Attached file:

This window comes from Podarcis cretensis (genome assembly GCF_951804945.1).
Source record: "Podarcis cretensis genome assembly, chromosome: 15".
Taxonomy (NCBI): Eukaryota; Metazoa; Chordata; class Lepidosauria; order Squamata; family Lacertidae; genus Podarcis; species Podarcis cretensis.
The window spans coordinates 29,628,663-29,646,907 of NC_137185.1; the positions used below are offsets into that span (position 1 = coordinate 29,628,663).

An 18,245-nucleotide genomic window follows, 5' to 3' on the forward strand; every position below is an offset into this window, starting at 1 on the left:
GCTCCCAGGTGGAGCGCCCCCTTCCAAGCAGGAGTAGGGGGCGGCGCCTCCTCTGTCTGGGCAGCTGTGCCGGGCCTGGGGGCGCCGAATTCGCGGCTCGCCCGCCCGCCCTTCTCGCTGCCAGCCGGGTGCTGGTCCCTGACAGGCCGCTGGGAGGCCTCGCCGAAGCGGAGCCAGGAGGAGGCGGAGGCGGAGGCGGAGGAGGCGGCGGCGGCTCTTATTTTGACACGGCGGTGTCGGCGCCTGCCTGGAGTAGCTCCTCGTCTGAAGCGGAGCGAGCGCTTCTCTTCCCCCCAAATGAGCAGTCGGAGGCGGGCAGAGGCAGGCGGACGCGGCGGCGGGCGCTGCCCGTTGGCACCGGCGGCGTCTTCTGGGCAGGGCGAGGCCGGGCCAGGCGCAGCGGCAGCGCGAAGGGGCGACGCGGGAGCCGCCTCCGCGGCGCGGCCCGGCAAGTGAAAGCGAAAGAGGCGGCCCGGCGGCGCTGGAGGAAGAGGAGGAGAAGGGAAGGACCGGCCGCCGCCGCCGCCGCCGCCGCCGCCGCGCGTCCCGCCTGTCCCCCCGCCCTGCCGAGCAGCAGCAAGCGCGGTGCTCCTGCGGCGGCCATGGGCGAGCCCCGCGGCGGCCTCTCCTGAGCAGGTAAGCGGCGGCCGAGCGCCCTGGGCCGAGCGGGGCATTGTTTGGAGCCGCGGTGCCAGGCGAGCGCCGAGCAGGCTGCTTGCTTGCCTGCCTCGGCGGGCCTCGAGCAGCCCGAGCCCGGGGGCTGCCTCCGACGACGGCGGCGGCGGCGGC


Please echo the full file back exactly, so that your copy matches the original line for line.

This window comes from Podarcis cretensis (genome assembly GCF_951804945.1).
Source record: "Podarcis cretensis genome assembly, chromosome: 15".
Taxonomy (NCBI): Eukaryota; Metazoa; Chordata; class Lepidosauria; order Squamata; family Lacertidae; genus Podarcis; species Podarcis cretensis.
The window spans coordinates 29,628,663-29,646,907 of NC_137185.1; the positions used below are offsets into that span (position 1 = coordinate 29,628,663).

An 18,245-nucleotide genomic window follows, 5' to 3' on the forward strand; every position below is an offset into this window, starting at 1 on the left:
GCTCCCAGGTGGAGCGCCCCCTTCCAAGCAGGAGTAGGGGGCGGCGCCTCCTCTGTCTGGGCAGCTGTGCCGGGCCTGGGGGCGCCGAATTCGCGGCTCGCCCGCCCGCCCTTCTCGCTGCCAGCCGGGTGCTGGTCCCTGACAGGCCGCTGGGAGGCCTCGCCGAAGCGGAGCCAGGAGGAGGCGGAGGCGGAGGCGGAGGAGGCGGCGGCGGCTCTTATTTTGACACGGCGGTGTCGGCGCCTGCCTGGAGTAGCTCCTCGTCTGAAGCGGAGCGAGCGCTTCTCTTCCCCCCAAATGAGCAGTCGGAGGCGGGCAGAGGCAGGCGGACGCGGCGGCGGGCGCTGCCCGTTGGCACCGGCGGCGTCTTCTGGGCAGGGCGAGGCCGGGCCAGGCGCAGCGGCAGCGCGAAGGGGCGACGCGGGAGCCGCCTCCGCGGCGCGGCCCGGCAAGTGAAAGCGAAAGAGGCGGCCCGGCGGCGCTGGAGGAAGAGGAGGAGAAGGGAAGGACCGGCCGCCGCCGCCGCCGCCGCCGCCGCCGCGCGTCCCGCCTGTCCCCCCGCCCTGCCGAGCAGCAGCAAGCGCGGTGCTCCTGCGGCGGCCATGGGCGAGCCCCGCGGCGGCCTCTCCTGAGCAGGTAAGCGGCGGCCGAGCGCCCTGGGCCGAGCGGGGCATTGTTTGGAGCCGCGGTGCCAGGCGAGCGCCGAGCAGGCTGCTTGCTTGCCTGCCTCGGCGGGCCTCGAGCAGCCCGAGCCCGGGGGCTGCCTCCGACGACGGCGGCGGCGGCGGC